Commenting on the threat to remove its licence, Globovision’s lawyer Ana Cristina claimed, “The president [Chavez] is completely criminalising the free exercise of liberty of expression”. The US corporate media, such as the Miami Herald, Wall Street Journal and the Latin American Herald Tribune, have echoed Cristina’s claim. A June 19 Miami Herald editorial claimed: “President Hugo Chavez seems poised to take the final steps to silence the only remaining broadcast television station in the country that offers an independent voice of news and information.”

Writing from Caracas on July 9 for the Wall Street Journal, Darcy Crowe claimed: “Another media outlet that is being targeted by the government is the Globovision news channel, the last television network over public airwaves that is still openly critical of the government”. And Jeremy Morgan explained in the July 23 Latin American Herald Tribune that Globovision “does not shy away from reporting negative or critical news on Chavez and his government, and as a result is the target of numerous attacks by or on behalf of the government”.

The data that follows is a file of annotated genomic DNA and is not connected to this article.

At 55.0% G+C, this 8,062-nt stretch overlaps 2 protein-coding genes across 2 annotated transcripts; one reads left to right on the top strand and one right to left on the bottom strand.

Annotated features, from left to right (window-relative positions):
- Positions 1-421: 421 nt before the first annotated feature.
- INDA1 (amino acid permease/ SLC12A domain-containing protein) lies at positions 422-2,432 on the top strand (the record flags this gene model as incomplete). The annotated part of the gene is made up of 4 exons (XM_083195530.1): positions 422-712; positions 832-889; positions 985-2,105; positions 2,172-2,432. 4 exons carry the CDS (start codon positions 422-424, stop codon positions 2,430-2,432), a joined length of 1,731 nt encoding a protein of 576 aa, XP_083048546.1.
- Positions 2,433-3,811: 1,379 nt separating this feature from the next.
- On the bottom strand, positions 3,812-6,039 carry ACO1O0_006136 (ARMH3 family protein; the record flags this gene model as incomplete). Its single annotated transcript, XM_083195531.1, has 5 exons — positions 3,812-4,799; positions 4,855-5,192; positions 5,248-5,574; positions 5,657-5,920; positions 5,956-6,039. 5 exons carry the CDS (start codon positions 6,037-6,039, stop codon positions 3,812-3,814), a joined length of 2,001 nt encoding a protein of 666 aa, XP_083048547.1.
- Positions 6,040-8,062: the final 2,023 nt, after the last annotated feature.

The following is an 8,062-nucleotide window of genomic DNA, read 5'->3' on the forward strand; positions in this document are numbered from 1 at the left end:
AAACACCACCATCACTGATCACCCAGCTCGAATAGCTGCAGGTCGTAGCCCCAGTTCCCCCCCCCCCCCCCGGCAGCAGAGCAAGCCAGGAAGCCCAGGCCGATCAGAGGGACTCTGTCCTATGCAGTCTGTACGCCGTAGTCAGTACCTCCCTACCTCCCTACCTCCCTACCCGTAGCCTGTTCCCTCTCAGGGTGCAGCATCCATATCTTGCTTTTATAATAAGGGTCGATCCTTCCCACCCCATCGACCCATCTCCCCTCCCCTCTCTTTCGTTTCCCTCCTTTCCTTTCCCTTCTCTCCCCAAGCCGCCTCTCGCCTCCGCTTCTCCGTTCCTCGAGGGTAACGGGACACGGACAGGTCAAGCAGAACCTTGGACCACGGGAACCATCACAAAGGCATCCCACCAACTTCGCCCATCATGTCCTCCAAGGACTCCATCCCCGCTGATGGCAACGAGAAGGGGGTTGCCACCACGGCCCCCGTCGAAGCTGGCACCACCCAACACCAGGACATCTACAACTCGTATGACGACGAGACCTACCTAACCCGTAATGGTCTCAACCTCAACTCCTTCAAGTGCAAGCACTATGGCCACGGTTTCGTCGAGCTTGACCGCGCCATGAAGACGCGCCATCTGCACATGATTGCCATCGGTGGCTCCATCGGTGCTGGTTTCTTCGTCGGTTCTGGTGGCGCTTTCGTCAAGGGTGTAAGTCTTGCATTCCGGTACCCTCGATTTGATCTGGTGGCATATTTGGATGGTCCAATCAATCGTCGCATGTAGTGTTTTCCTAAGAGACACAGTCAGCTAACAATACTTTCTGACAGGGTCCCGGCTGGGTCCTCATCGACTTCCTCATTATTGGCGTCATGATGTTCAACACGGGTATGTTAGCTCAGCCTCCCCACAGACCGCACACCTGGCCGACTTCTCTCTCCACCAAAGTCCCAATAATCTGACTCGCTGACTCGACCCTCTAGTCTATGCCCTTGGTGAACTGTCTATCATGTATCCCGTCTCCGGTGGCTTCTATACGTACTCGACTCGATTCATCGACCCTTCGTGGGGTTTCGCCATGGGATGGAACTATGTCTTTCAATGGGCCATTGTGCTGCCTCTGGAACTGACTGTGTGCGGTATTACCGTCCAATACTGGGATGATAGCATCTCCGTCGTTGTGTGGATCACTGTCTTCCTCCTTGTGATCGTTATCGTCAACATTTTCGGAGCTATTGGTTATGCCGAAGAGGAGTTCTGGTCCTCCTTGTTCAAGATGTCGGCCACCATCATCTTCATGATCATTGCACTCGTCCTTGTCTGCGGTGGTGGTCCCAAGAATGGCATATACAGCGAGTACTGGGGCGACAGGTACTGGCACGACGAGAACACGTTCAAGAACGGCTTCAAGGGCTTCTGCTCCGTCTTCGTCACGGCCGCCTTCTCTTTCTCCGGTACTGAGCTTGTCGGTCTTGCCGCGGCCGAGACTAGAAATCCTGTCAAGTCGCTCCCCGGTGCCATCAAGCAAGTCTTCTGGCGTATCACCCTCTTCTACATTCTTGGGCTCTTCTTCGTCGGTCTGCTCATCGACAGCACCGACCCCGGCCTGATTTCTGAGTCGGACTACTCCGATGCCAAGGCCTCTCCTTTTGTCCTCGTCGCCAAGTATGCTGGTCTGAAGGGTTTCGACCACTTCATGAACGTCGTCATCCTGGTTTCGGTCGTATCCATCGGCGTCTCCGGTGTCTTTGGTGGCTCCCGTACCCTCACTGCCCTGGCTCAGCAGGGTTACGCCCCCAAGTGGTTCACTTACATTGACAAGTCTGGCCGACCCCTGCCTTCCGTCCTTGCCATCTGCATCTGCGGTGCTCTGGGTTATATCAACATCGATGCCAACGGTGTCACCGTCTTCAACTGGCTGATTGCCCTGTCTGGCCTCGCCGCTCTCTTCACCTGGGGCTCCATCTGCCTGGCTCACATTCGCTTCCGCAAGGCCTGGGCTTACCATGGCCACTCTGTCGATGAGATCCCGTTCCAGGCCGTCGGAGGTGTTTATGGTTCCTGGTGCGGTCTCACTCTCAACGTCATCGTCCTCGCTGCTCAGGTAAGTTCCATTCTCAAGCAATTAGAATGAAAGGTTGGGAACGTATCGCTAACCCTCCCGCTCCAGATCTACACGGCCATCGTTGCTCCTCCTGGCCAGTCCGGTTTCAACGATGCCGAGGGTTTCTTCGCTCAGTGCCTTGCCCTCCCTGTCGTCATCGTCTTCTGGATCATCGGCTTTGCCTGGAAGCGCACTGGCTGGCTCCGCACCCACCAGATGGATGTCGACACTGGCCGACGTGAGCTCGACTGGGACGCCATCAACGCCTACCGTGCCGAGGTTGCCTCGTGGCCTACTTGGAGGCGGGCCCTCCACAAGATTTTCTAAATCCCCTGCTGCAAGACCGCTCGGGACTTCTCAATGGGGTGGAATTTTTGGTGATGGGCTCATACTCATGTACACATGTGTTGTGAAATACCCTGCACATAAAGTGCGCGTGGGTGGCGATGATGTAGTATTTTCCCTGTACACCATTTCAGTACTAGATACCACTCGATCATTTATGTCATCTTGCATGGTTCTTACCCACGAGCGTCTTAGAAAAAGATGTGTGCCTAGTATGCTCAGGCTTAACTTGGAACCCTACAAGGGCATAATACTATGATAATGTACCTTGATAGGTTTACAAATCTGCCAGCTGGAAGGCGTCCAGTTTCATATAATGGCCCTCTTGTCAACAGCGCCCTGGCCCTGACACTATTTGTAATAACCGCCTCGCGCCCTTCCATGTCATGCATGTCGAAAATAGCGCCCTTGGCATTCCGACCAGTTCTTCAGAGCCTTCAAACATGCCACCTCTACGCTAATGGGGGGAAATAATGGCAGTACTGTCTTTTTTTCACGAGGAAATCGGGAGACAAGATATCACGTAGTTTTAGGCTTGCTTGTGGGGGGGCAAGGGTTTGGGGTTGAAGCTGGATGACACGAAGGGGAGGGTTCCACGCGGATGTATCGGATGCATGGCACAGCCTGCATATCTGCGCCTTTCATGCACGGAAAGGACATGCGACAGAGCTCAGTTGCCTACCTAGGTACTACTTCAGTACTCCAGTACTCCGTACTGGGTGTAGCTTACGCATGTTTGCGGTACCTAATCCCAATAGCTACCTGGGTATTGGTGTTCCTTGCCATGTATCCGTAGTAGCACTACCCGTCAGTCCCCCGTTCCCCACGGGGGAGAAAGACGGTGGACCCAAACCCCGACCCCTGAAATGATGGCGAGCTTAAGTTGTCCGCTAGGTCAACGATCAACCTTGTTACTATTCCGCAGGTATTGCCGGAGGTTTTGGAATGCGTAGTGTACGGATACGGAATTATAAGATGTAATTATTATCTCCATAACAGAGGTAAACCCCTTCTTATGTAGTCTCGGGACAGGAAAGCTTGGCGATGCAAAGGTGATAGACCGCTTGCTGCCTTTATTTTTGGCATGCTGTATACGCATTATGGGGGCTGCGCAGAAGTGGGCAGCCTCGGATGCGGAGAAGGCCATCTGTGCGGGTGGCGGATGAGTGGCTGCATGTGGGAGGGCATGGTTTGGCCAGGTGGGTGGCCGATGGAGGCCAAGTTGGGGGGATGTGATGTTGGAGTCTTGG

Support for coup attempts

In order to present Chavez as suppressing freedom of expression, the corporate media dismiss the ceaseless seven-year campaign waged by the Venezuelan capitalist opposition through its media outlets to impose their capitalist politics on the majority of Venezuelans, who have continually rejected them in elections, by violently overthrowing the Chavez government. As Chavez pointed out on May 10, “Criticism is one thing, and conspiracy is another”. In October 2001 Chavez criticised Globovision for following the strategy of Josef Goebbels, Hitler’s propaganda minister, by “repeating a lie 100 times until it is true”. By deliberately inflating crime figures, Globovision had caused a wave of public panic at the time. Chavez said that Globovision was an “authentic enemy of the revolution” engaged in a “conspiracy against the country”.

In April 2002, the capitalist opposition overthrew the Chavez government in a business-military coup after the government tried to take control of the state oil company PDVSA away from its pro-capitalist managers to use its resources to meet the needs of Venezuela’s working people. Globovision and RCTV provided unlimited airtime to the coup leaders while running a blackout on any protests or criticism of the coup, as protesters were gunned down by pro-coup police. Within two days, Chavez was restored as president by an insurrection of hundreds of thousands of working people, including soldiers, who defied the military high command.